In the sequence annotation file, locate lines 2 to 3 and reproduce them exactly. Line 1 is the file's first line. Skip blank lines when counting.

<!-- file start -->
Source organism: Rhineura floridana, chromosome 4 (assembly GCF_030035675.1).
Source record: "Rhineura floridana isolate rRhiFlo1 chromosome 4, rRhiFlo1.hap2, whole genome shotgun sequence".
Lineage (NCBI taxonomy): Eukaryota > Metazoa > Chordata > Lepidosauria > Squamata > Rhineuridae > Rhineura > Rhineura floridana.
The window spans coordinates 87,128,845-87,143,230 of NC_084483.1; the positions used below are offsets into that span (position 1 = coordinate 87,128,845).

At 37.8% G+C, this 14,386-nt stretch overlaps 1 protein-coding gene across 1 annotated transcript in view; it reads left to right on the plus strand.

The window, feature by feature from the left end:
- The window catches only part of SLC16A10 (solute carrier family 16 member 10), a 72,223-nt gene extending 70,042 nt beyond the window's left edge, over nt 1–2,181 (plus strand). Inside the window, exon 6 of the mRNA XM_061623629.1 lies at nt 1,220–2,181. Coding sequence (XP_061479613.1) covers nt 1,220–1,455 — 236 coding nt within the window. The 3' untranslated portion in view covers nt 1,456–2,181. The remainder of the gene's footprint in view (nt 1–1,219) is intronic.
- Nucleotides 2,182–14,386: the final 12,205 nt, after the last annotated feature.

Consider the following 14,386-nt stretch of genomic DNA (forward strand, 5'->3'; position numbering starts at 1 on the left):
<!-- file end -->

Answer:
Source record: "Rhineura floridana isolate rRhiFlo1 chromosome 4, rRhiFlo1.hap2, whole genome shotgun sequence".
Lineage (NCBI taxonomy): Eukaryota > Metazoa > Chordata > Lepidosauria > Squamata > Rhineuridae > Rhineura > Rhineura floridana.